Updated: Mar 17, 2020
Published Oct 30, 2008
Hey hopefully you guys can help me in writing my synthesis paper on stroke. Here is a little background on my guy: he is a 79 year old white male with a diagnosis of acute ischemic stroke. He presented with right hand numbness for 24-36 hours, right facial droop, difficulty swallowing, slow gait, and difficulty with his thought processes. He has a history of diabetes type 2 which is not controlled well and carotid stenosis.
I need to identify nursing diagnoses for the population of stroke patients, which I have the following so far (I have to limit to 10) and then identify which are appropriate for my patient.
Finally I have to prioritize the top 3 nursing diagnoses for my patient and give rationale for my prioritizing....which is what I need the most help on.... Thanks to anyone who has advice
Ineffective cerebral tissue perfusion related to decreased cerebral blood flow; unilateral neglect related to perceptual disruption; impaired verbal communication related to cerebral speech center injury; impaired swallowing related to neuromuscular impairment; risk for aspiration; risk for infection; anxiety; compromised family coping related to critically ill family member; and deficient knowledge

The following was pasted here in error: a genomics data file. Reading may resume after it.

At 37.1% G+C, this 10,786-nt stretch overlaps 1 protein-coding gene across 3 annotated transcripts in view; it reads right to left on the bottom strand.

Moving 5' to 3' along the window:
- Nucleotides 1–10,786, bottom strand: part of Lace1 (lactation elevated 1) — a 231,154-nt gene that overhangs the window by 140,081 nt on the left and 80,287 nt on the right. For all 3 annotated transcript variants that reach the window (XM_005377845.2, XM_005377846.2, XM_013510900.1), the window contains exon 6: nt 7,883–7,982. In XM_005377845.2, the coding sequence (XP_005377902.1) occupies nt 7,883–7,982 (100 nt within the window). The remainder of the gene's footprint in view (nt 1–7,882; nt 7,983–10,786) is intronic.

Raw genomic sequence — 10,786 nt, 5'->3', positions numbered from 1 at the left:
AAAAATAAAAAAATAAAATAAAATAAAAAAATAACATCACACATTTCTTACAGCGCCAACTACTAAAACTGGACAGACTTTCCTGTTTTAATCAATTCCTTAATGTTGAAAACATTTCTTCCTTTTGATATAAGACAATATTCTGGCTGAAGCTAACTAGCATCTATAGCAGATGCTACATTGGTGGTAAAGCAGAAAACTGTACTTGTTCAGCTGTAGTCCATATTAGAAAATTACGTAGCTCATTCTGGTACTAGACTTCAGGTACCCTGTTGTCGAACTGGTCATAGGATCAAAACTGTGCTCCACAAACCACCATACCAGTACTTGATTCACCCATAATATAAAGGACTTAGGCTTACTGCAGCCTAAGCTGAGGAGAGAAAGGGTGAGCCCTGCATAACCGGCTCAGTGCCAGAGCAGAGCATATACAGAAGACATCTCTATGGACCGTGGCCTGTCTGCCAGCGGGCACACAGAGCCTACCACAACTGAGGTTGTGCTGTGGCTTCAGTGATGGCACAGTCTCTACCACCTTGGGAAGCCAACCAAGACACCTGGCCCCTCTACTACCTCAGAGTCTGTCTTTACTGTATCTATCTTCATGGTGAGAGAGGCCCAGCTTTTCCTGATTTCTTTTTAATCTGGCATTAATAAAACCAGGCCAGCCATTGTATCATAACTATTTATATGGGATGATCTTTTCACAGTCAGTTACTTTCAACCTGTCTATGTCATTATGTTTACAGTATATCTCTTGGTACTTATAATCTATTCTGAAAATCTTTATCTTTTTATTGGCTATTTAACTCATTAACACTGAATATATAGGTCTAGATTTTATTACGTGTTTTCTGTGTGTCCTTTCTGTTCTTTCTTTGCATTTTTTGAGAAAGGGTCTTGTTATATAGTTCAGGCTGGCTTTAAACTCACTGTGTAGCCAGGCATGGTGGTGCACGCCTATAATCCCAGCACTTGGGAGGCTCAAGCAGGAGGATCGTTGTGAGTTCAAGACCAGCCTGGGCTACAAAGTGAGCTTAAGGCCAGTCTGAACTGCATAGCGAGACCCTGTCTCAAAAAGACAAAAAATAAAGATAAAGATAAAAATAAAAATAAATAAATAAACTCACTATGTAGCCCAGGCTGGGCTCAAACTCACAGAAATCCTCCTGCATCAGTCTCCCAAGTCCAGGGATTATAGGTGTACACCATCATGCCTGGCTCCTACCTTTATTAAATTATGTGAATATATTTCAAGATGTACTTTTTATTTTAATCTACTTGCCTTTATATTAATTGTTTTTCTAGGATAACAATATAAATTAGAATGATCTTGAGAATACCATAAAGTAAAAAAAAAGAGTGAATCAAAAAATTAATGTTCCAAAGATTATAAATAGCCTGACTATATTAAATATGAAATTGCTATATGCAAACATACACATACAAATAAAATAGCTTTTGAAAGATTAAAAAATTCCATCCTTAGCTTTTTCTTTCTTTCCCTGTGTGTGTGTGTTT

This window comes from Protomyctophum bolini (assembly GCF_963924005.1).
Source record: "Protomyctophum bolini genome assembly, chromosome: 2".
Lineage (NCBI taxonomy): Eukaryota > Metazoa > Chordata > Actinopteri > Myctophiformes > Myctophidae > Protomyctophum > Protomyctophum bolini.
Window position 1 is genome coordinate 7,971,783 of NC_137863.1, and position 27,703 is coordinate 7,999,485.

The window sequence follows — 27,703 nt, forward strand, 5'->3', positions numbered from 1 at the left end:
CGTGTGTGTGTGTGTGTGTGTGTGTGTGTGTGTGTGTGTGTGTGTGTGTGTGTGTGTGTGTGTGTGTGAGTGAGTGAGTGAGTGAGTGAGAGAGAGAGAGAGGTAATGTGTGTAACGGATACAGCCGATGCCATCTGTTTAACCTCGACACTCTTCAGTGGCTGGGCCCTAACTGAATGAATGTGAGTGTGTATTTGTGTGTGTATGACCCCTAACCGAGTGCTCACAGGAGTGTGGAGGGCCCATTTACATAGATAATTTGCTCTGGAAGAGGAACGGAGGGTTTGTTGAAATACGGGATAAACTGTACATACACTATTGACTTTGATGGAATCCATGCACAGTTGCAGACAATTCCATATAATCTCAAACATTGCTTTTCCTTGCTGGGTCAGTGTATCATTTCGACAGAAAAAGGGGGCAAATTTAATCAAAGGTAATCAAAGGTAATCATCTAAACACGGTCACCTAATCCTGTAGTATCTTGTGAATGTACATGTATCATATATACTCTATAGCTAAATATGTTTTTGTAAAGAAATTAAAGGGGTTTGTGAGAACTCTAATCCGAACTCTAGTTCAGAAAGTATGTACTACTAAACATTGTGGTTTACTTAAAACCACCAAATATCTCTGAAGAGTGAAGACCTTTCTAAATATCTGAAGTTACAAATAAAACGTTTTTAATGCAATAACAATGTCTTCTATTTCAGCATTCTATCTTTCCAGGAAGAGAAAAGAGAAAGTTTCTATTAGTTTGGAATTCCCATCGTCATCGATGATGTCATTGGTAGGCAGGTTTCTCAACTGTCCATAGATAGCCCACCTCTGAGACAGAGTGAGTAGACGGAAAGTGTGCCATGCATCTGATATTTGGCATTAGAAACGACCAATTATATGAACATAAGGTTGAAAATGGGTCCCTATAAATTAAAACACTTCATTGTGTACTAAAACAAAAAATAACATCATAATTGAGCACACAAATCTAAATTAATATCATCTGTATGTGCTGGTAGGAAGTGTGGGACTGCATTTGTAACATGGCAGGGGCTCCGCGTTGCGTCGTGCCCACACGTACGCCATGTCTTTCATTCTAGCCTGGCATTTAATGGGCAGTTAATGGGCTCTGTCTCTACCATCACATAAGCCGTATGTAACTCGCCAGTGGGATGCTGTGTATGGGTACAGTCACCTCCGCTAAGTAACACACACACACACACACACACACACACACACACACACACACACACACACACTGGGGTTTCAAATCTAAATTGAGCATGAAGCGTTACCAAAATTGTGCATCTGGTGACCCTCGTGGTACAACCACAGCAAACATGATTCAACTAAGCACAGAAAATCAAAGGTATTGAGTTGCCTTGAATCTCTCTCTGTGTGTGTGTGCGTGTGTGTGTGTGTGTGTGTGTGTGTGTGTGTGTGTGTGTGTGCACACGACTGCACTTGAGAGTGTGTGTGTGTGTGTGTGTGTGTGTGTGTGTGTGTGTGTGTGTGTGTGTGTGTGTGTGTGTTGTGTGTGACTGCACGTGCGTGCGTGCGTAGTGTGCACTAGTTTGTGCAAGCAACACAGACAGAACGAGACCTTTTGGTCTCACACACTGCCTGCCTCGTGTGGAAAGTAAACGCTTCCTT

I was thinking my top 3 should be:
1) Impaired swallowing related to weakness of affected muscles as evidenced by drooling and difficulty swallowing secondary to stroke; 2) impaired physical mobility related to generalized weakness and paresis as evidenced by flaccid upper extremity, limited range of motion, decreased muscle strength and decreased physical activity; and 3) risk for aspiration related to dysphagia, impaired swallowing, and depressed gag reflex.
But not sure on the prioritizing and rationale for why!
I would list the following most important three..
1. Perfusion, ineffective cerebral
2. Aspiration, risk for
3. Swallowing, impaired
Because it's an actual problem
Because it's airway and is a potential problem...if the patient does actually have trouble with swallowing, then it would become actual and become "swallowing, impaired".
Because 2 and 3 are the difference between actual and potential and are of equal importance in maintaining airway...and then nutrition.
From there, I would address physical safety such as physical mobility, impaired.
Daytonite, BSN, RN
What is a synthesis paper? I've never heard that term before.
I care plan following the nursing process because a care plan is the determination of a patients nursing problems and the nursing process is the tool we use to solve problems. It is used in care planning like this:
Assessment (collect data from medical record, do a physical assessment of the patient, assess adl's, look up information about your patient's medical diseases/conditions to learn about the signs and symptoms and pathophysiology)
Determination of the patient's problem(s)/nursing diagnosis (make a list of the abnormal assessment data, match your abnormal assessment data to likely nursing diagnoses, decide on the nursing diagnoses to use). it helps to have a book with nursing diagnosis reference information in it. there are a number of ways to acquire this information.